The leader was Islam, but other notable topics and trends in academic religion publishing emerged at the 2013 AAR/SBL conference.

New approaches to world and comparative religions: Princeton University Press sold out of The Bible in Arabic by Sidney H. Griffith, and its new reference Dictionary of Buddhism by Robert E. Buswell and Donald S. Lopez was “doing extremely well,” said executive editor Fred Appel. Religion scholar Charles Kimball (When Religion Becomes Evil) is writing a world religions text for Westminster John Knox to be published in 2015.

Mindfulness/contemplative studies: In addition to its usual areas of religion and spirituality and healthy living, HarperOne is developing a list of books that look at the intersection of business, personal growth, and mindfulness (Search Inside Yourself by Chade-Meng Tan). Oxford University Press will have a summer title on the history of mindfulness by Jeff Wilson. Yale University Press senior editor Jennifer Banks is scouting the growing field of contemplative studies, which takes a scientific lens to the individual experience of meditation and deep contemplation.

Social issues: Brazos Press continues to develop its line of books about religion and social engagement with What’s So Amazing about Justice? by Bethany Hoang of the advocacy group International Justice Mission and theologian Kristen Deede Johnson (fall 2014). HarperOne is pleased with sales of Toxic Charity by community development activist Robert Lupton. Just Water: Theology, Ethics, and the Global Water Crisis by Christiana Z. Peppard (Orbis, Jan.) marries theology, hydrology, and Catholic social teaching.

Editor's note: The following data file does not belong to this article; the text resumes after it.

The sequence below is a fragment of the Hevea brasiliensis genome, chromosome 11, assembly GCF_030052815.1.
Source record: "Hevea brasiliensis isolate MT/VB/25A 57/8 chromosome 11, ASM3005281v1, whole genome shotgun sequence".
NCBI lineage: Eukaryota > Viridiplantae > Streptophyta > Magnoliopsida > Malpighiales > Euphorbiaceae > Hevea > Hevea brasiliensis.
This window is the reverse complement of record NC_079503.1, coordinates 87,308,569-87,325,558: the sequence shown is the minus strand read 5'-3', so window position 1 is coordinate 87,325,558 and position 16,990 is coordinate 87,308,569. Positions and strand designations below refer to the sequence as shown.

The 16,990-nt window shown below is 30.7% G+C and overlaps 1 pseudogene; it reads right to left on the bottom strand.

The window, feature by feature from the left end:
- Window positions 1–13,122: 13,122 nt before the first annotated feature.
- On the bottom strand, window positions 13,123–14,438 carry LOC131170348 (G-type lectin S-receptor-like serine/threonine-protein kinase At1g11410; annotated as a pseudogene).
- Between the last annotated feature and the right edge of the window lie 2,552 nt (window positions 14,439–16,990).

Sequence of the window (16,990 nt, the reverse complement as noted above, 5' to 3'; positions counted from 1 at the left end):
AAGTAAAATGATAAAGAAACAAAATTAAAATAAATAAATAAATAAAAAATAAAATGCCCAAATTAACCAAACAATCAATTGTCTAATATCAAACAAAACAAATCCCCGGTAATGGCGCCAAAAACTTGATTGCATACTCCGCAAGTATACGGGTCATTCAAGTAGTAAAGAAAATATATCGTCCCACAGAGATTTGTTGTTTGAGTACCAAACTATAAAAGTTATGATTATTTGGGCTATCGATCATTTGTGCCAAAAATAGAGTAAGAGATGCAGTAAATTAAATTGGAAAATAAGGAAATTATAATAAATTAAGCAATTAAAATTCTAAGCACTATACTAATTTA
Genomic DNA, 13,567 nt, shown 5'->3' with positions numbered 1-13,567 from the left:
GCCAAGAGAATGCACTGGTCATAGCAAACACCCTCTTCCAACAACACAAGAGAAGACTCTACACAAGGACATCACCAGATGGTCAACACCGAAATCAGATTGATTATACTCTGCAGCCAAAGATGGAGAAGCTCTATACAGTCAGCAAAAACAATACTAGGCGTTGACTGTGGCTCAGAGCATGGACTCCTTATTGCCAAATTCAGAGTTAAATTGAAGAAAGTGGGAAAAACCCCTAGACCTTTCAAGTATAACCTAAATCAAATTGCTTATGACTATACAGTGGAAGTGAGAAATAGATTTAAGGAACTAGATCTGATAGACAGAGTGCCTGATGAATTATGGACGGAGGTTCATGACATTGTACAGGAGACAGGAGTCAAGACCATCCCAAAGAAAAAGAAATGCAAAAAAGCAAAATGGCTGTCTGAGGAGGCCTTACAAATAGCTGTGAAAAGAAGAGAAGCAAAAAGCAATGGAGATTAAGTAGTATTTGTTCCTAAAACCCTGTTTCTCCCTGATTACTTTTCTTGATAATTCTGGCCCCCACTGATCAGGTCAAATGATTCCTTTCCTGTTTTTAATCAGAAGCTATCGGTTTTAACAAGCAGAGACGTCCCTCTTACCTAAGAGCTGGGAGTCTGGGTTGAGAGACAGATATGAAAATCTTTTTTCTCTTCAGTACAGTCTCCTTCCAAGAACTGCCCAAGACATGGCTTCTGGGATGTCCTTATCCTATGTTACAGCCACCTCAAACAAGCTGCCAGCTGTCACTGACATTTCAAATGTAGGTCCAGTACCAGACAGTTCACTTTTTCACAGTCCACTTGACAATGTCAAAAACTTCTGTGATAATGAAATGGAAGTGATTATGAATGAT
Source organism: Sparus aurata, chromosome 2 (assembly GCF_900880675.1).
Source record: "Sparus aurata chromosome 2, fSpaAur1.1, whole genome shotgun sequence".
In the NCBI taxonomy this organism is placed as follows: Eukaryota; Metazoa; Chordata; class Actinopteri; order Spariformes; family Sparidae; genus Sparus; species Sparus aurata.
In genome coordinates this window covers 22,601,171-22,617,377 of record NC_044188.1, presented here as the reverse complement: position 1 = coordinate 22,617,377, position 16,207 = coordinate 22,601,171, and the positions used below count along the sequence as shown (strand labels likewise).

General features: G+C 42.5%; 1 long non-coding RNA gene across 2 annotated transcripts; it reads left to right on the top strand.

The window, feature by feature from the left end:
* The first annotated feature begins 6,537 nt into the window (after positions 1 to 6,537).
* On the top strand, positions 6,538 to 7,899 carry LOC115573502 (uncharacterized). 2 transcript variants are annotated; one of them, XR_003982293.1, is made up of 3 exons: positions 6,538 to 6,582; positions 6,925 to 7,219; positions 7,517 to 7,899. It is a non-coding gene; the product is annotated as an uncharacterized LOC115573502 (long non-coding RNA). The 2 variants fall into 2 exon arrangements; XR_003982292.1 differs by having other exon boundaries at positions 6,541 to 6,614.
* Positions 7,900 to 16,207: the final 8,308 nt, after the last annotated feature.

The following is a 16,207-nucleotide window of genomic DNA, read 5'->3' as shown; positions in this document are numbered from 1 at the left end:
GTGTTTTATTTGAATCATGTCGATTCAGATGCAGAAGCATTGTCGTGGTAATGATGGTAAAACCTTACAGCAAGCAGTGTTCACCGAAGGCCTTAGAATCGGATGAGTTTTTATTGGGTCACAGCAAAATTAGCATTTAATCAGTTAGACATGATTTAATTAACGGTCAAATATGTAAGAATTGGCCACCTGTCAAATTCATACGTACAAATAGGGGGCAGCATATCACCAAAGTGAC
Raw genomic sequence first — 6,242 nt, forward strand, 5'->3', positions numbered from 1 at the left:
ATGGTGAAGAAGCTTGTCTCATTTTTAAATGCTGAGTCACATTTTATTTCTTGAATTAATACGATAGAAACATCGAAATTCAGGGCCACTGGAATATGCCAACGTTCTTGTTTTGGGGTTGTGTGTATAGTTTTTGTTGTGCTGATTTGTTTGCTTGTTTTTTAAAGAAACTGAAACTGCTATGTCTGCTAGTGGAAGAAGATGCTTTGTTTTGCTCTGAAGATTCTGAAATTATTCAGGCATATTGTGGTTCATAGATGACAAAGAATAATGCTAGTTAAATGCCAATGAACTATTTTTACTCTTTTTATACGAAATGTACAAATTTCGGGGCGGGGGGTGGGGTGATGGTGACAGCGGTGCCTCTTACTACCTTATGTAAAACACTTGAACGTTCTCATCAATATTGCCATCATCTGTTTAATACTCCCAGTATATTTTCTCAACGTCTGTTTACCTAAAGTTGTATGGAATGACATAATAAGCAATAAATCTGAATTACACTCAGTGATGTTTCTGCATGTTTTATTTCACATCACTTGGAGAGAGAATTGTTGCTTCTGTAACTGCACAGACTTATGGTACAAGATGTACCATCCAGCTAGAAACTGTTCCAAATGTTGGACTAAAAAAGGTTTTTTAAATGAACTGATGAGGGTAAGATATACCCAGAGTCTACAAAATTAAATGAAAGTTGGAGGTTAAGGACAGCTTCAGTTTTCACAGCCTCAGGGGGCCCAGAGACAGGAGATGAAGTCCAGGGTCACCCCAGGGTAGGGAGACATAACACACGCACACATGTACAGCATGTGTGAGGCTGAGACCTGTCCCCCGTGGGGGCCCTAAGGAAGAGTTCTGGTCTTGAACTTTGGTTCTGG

New horizons for Catholicism: Francis, the new pope, symbolizes, and could catalyze, a new era for Catholicism in the pew and the academy. Books about Jesuits, the Catholic order of which Francis is a member, abound in the pipeline. The Jesuit Post edited by Patrick Gilger (Orbis, Mar.) collects essays written by young Jesuits. A Very Brief History of the Jesuits is recounted by Georgetown University theologian John O’Malley (Rowman & Littlefield, fall 2014). In spring 2014, Oxford University Press will publish Becoming Catholic: Finding Rome on the American Religious Landscape by Wake Forest University sociologist David Yamane, on adult converts to Catholicism—there are almost 6 million of them--and Young Catholic America by religion sociologist Christian Smith, who has headed the National Study of Youth and Religion.

The view from the Twitterverse: Wendell Berry, author, poet, and farmer, was much tweeted about as he spoke in conversation with Duke University theologian Norman Wirzba. Berry received the 2013 Martin E. Marty Award for the Public Understanding of Religion and the session drew a sizable crowd at AAR/SBL.